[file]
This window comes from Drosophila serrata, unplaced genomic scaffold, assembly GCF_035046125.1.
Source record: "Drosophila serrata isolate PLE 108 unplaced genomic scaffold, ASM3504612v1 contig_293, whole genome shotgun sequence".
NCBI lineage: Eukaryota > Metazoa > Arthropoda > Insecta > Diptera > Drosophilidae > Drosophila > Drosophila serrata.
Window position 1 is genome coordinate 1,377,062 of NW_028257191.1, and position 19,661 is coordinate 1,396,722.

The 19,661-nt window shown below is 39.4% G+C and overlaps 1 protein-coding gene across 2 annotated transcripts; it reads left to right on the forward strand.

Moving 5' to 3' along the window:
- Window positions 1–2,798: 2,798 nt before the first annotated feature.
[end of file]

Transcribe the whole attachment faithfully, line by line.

This window comes from Drosophila serrata, unplaced genomic scaffold, assembly GCF_035046125.1.
Source record: "Drosophila serrata isolate PLE 108 unplaced genomic scaffold, ASM3504612v1 contig_293, whole genome shotgun sequence".
NCBI lineage: Eukaryota > Metazoa > Arthropoda > Insecta > Diptera > Drosophilidae > Drosophila > Drosophila serrata.
Window position 1 is genome coordinate 1,377,062 of NW_028257191.1, and position 19,661 is coordinate 1,396,722.

The 19,661-nt window shown below is 39.4% G+C and overlaps 1 protein-coding gene across 2 annotated transcripts; it reads left to right on the forward strand.

Moving 5' to 3' along the window:
- Window positions 1–2,798: 2,798 nt before the first annotated feature.